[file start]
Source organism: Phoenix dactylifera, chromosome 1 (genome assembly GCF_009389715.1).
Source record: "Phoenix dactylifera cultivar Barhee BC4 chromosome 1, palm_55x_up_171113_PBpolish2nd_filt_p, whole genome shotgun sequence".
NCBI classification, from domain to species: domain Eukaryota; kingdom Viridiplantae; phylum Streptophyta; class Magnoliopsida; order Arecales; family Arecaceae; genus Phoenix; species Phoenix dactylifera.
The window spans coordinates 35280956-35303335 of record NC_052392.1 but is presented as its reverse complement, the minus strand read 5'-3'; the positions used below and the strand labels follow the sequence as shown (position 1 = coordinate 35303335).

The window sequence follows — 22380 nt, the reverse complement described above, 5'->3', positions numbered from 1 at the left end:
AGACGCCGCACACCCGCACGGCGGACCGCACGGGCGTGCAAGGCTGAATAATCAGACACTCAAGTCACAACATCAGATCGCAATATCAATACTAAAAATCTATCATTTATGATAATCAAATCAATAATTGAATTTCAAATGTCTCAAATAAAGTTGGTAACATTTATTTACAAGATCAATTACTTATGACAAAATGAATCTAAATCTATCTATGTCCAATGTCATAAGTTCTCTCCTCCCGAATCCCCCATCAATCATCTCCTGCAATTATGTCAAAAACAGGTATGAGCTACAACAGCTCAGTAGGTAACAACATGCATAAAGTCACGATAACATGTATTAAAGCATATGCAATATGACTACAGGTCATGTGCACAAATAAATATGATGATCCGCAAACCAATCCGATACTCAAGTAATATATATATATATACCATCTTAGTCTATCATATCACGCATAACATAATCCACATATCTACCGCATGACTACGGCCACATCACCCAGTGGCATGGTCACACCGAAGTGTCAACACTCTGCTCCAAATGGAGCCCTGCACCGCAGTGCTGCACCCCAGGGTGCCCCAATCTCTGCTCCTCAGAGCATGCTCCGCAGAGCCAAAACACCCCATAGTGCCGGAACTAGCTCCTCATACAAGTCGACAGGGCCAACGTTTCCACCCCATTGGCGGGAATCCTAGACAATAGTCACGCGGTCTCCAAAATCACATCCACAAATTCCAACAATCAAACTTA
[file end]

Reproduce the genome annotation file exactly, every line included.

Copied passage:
Source organism: Phoenix dactylifera, chromosome 1 (genome assembly GCF_009389715.1).
Source record: "Phoenix dactylifera cultivar Barhee BC4 chromosome 1, palm_55x_up_171113_PBpolish2nd_filt_p, whole genome shotgun sequence".
NCBI classification, from domain to species: domain Eukaryota; kingdom Viridiplantae; phylum Streptophyta; class Magnoliopsida; order Arecales; family Arecaceae; genus Phoenix; species Phoenix dactylifera.
The window spans coordinates 35280956-35303335 of record NC_052392.1 but is presented as its reverse complement, the minus strand read 5'-3'; the positions used below and the strand labels follow the sequence as shown (position 1 = coordinate 35303335).

The window sequence follows — 22380 nt, the reverse complement described above, 5'->3', positions numbered from 1 at the left end:
AGACGCCGCACACCCGCACGGCGGACCGCACGGGCGTGCAAGGCTGAATAATCAGACACTCAAGTCACAACATCAGATCGCAATATCAATACTAAAAATCTATCATTTATGATAATCAAATCAATAATTGAATTTCAAATGTCTCAAATAAAGTTGGTAACATTTATTTACAAGATCAATTACTTATGACAAAATGAATCTAAATCTATCTATGTCCAATGTCATAAGTTCTCTCCTCCCGAATCCCCCATCAATCATCTCCTGCAATTATGTCAAAAACAGGTATGAGCTACAACAGCTCAGTAGGTAACAACATGCATAAAGTCACGATAACATGTATTAAAGCATATGCAATATGACTACAGGTCATGTGCACAAATAAATATGATGATCCGCAAACCAATCCGATACTCAAGTAATATATATATATATACCATCTTAGTCTATCATATCACGCATAACATAATCCACATATCTACCGCATGACTACGGCCACATCACCCAGTGGCATGGTCACACCGAAGTGTCAACACTCTGCTCCAAATGGAGCCCTGCACCGCAGTGCTGCACCCCAGGGTGCCCCAATCTCTGCTCCTCAGAGCATGCTCCGCAGAGCCAAAACACCCCATAGTGCCGGAACTAGCTCCTCATACAAGTCGACAGGGCCAACGTTTCCACCCCATTGGCGGGAATCCTAGACAATAGTCACGCGGTCTCCAAAATCACATCCACAAATTCCAACAATCAAACTTA